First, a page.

Feds and the State of Florida Move on the Martin Case

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A welcome development:
The federal and state agencies are intervening in what attorneys call a botched investigation into the killing of the Michael Krop Senior High School student, who was killed Feb. 26 in Sanford, a town of 55,000 just north of Orlando. The teen, on suspension from school, was staying at his father's girlfriend's house when he stepped out to 7-Eleven to buy candy and iced tea. 

A neighborhood watch volunteer with a long history of calling in everything from open garage doors to "suspicious characters" called police to say he spotted someone who looked drugged, was walking too slowly in the rain, and appeared to be looking at people's houses. Zimmerman sounded alarmed, because the stranger had his hand in his waistband and had something in his other hand. 

The unarmed teen carried Skittles and Arizona iced tea.
I don't know what this means in terms of the chances of a trial or a conviction. It is almost beside the point. What was so infuriating about this case was not simply that Florida law made it hard to prosecute, or that a federal charge would face such a high standard. It was the slipshod manner in which the Sanford police conducted this investigation,  and the damning message it sent to the citizens it allegedly was sworn to protect. 

Zimmerman also blatantly violated major principles of the Neighborhood Watch manual, ABC News has learned. 

The manual, from the National Neighborhood Watch Program, states: "It should be emphasized to members that they do not possess police powers, and they shall not carry weapons or pursue vehicles. They should also be cautioned to alert police or deputies when encountering strange activity. Members should never confront suspicious persons who could be armed and dangerous...."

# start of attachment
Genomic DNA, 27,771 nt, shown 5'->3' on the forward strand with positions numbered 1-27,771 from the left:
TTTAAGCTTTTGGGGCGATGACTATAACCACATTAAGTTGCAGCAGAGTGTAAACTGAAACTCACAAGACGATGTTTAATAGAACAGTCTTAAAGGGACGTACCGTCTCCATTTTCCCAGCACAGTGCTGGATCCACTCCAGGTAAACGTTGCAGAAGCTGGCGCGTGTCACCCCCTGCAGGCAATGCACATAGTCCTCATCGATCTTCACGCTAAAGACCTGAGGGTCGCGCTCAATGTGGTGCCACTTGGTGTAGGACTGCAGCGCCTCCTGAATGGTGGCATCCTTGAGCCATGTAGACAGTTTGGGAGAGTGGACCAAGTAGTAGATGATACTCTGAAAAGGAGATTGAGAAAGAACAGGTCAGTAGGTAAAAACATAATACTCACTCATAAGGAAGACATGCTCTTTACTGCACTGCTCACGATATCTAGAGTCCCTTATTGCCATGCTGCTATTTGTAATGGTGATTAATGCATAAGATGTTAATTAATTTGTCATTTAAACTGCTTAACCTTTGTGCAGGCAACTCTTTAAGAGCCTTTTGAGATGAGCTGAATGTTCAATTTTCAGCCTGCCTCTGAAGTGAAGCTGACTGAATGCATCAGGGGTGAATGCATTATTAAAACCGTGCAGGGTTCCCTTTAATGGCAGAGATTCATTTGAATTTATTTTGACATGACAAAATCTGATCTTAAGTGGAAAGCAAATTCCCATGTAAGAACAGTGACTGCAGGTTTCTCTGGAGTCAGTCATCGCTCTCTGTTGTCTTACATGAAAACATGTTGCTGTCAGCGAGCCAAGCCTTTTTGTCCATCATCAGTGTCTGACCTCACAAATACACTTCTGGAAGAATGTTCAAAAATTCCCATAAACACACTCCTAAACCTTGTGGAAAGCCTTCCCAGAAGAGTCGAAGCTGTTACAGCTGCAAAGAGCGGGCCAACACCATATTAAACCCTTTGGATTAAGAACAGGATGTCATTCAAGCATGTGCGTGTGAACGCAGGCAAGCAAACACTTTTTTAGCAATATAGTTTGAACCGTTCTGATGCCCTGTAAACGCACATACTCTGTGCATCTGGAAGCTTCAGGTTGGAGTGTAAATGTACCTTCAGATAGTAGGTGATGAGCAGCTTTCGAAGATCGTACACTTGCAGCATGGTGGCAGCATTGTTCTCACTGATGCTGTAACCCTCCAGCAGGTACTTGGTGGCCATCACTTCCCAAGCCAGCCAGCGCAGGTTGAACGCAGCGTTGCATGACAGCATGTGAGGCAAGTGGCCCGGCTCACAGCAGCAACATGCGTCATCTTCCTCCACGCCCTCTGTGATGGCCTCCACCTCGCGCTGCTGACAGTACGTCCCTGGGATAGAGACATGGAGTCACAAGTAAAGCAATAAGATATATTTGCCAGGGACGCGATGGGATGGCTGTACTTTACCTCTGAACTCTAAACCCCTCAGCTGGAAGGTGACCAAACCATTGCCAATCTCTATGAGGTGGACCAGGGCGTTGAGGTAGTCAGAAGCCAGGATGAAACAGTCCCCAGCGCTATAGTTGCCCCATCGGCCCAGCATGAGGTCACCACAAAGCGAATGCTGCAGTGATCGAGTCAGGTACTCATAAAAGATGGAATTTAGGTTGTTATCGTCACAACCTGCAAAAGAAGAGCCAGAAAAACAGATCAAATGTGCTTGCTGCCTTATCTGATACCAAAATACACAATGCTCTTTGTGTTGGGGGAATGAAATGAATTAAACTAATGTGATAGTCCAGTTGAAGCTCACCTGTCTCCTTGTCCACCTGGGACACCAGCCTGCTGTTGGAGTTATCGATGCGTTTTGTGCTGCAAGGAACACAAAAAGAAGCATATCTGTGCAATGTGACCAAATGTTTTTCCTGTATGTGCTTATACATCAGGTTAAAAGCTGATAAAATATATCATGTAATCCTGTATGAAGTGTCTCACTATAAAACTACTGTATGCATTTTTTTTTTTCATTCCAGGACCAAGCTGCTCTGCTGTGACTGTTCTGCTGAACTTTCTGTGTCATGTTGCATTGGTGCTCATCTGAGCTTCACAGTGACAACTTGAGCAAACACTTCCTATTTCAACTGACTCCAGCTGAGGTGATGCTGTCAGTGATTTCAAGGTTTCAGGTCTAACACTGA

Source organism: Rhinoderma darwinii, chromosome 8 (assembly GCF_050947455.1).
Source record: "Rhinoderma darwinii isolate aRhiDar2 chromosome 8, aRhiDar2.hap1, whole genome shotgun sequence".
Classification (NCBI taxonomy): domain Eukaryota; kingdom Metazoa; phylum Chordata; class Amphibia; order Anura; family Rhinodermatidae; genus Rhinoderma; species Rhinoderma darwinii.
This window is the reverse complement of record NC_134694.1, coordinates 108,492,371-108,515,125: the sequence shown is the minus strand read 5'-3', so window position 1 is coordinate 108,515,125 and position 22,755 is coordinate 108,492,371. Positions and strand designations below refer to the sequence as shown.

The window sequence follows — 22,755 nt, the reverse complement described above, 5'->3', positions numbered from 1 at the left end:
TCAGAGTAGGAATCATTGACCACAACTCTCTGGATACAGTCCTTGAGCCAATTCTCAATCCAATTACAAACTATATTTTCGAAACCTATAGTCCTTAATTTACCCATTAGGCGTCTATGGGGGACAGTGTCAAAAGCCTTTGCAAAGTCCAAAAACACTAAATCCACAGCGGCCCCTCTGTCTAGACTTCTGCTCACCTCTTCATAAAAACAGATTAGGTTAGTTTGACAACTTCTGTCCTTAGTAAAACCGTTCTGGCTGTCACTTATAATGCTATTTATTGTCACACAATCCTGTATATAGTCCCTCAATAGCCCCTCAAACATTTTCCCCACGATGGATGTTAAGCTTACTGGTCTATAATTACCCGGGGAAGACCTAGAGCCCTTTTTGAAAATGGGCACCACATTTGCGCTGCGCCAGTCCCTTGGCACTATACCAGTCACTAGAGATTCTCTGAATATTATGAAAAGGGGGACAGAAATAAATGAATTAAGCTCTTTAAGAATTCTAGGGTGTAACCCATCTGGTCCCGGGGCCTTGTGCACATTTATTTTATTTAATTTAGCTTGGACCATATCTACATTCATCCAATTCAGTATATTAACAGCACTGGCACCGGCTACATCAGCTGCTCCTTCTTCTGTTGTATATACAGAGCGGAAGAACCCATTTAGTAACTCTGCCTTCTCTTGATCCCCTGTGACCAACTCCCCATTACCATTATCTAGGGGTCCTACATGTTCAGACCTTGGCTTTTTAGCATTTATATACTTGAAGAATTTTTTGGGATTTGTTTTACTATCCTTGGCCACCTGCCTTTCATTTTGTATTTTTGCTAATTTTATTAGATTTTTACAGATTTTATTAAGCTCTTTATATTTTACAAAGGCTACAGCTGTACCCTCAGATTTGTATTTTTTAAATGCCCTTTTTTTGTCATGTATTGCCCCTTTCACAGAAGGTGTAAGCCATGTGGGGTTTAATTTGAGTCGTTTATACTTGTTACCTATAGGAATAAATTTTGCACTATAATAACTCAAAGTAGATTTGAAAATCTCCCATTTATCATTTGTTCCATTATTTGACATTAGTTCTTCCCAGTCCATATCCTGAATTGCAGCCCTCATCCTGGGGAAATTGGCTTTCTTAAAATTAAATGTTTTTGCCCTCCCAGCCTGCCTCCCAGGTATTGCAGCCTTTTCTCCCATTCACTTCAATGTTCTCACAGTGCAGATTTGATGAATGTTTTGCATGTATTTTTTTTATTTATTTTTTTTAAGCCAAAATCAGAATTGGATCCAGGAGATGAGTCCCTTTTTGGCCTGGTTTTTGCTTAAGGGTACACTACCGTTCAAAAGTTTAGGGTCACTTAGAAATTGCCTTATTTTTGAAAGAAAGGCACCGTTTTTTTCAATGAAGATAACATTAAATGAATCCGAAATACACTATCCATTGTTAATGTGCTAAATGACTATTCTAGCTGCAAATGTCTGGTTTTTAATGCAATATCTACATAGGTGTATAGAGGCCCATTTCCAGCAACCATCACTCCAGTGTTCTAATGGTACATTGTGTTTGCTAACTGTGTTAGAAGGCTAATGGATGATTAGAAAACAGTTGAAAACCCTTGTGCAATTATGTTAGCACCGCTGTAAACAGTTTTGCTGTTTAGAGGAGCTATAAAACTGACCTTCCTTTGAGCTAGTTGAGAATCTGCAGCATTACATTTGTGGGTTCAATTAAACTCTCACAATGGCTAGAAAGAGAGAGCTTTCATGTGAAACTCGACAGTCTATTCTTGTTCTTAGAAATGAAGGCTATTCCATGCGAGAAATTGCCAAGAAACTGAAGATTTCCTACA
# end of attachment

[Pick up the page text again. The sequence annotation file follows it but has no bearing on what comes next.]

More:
According to Chris Tutko, the director of the National Neighborhood Watch Program, there are about 22,000 registered watch groups nationwide, and Zimmerman was not part of a registered group -- another fact the police were not aware of at the time of the incident.
What now have is, hopefully, an end to Keystone justice and, at the very least, a statement that the authorities will regard the killing of a child with something more than the lax scrutiny generally reserved for a broken tail-light. 

Again, I'll take all of this over a "teachable moment" which would almost certainly make this thing into a fiasco to be batted around by "strategist" from the "right" and the "left." We talked earlier about comforting Martin's parents. I don't want to speak for them, but I imagine they would rather this kind of attention, then the kind that comes from serious issues being reduced to polling questions.
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Ta-Nehisi Coates is a national correspondent at The Atlantic, where he writes about culture, politics, and social issues. He is the author of the memoir The Beautiful Struggle.

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